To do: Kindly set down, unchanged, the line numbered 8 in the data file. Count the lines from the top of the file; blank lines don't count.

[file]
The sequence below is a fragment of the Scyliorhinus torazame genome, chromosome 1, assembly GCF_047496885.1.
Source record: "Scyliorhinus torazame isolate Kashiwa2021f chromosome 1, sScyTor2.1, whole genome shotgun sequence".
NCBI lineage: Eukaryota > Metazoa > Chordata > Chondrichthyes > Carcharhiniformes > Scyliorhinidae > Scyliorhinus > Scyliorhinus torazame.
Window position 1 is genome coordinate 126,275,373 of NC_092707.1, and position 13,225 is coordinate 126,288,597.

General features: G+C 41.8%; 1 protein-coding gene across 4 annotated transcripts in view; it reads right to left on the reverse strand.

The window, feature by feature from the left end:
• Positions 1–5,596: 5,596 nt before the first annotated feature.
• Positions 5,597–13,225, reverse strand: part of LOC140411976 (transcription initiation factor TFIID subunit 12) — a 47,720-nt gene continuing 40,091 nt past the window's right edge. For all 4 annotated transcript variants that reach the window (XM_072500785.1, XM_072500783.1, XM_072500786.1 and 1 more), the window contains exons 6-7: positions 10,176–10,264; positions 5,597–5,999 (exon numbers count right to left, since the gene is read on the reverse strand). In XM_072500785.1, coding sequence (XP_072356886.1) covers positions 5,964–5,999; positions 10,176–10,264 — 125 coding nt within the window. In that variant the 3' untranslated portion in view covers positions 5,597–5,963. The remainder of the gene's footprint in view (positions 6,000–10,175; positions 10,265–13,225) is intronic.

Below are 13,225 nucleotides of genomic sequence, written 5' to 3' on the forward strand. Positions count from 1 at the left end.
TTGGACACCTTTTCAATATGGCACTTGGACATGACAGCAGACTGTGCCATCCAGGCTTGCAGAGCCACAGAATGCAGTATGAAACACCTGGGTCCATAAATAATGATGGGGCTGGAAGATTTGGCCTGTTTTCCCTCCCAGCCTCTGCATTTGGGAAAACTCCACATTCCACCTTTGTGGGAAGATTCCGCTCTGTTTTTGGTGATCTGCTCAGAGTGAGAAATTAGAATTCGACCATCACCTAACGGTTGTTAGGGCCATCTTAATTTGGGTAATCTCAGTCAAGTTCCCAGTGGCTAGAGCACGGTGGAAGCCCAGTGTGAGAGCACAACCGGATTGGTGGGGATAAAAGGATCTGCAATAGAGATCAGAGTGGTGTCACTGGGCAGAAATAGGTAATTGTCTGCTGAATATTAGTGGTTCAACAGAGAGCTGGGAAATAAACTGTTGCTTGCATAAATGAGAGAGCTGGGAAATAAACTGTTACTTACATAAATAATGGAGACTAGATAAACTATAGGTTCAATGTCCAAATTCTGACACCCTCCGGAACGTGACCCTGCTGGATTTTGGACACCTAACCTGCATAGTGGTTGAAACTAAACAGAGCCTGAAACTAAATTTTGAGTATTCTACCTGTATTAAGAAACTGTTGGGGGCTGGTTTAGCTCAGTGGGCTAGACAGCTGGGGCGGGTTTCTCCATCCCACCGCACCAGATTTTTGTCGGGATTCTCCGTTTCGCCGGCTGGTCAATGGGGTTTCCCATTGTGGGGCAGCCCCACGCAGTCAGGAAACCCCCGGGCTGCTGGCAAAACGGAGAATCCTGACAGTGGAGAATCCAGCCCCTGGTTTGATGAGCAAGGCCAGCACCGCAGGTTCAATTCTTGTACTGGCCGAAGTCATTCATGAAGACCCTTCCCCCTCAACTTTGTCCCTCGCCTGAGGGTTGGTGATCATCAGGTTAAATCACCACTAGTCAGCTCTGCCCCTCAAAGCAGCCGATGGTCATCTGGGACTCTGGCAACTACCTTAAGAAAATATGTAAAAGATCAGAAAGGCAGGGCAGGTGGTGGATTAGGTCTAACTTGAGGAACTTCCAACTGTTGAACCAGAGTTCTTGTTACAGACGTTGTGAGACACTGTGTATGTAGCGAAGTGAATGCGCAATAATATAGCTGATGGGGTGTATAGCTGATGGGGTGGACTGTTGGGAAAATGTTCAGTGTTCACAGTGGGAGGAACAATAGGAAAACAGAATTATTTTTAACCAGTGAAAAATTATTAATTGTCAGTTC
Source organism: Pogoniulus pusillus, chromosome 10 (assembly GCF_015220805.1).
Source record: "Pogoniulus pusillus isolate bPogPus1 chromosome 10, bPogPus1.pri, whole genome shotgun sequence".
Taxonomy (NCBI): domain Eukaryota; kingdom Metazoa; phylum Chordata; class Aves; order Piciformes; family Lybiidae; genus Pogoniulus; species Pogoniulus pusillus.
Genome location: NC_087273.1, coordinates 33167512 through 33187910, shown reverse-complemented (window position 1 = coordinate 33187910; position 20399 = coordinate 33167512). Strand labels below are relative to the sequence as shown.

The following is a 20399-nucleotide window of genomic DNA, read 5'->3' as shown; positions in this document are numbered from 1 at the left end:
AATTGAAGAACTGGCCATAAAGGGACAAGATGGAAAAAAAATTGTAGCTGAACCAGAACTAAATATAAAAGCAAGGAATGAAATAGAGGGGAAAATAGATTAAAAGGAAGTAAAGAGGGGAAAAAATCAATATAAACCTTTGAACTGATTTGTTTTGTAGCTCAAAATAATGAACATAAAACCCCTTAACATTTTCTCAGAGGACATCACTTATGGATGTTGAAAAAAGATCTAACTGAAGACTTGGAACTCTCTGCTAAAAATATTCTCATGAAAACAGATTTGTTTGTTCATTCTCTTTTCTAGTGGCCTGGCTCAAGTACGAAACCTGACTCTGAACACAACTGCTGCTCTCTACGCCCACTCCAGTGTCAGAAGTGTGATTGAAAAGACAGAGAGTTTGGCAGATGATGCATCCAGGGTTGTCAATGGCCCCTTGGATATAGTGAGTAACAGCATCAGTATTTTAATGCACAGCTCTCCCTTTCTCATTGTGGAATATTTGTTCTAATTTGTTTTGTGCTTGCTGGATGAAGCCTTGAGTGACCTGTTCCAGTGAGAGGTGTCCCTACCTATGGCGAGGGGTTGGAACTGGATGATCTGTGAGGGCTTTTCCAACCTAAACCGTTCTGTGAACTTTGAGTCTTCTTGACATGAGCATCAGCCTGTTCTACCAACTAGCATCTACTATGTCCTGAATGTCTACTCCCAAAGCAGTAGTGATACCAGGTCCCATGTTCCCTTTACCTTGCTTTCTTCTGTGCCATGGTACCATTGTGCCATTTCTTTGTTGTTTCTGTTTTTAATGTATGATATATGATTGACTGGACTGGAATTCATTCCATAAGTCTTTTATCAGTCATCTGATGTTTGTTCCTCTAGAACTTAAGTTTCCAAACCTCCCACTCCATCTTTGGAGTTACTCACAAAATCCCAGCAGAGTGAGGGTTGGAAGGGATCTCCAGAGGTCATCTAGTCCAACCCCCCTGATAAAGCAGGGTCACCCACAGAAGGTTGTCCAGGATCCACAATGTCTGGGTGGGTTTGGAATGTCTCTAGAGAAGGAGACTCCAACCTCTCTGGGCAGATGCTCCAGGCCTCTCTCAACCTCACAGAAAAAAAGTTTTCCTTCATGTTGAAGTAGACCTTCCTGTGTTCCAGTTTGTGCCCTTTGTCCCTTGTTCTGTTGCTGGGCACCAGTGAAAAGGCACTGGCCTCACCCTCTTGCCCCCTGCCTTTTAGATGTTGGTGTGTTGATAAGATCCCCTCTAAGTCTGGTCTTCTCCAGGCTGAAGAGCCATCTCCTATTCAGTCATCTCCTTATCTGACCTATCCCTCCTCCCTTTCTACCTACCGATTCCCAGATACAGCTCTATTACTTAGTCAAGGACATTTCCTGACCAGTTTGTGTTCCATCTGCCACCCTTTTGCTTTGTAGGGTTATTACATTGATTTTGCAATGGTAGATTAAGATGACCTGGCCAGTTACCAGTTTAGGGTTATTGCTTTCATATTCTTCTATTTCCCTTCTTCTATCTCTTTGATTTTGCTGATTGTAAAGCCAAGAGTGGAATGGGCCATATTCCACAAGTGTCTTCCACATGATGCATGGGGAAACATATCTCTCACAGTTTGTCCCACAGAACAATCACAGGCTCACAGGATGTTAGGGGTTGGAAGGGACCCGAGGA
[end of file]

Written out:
• Positions 5,597–13,225, reverse strand: part of LOC140411976 (transcription initiation factor TFIID subunit 12) — a 47,720-nt gene continuing 40,091 nt past the window's right edge. For all 4 annotated transcript variants that reach the window (XM_072500785.1, XM_072500783.1, XM_072500786.1 and 1 more), the window contains exons 6-7: positions 10,176–10,264; positions 5,597–5,999 (exon numbers count right to left, since the gene is read on the reverse strand). In XM_072500785.1, coding sequence (XP_072356886.1) covers positions 5,964–5,999; positions 10,176–10,264 — 125 coding nt within the window. In that variant the 3' untranslated portion in view covers positions 5,597–5,963. The remainder of the gene's footprint in view (positions 6,000–10,175; positions 10,265–13,225) is intronic.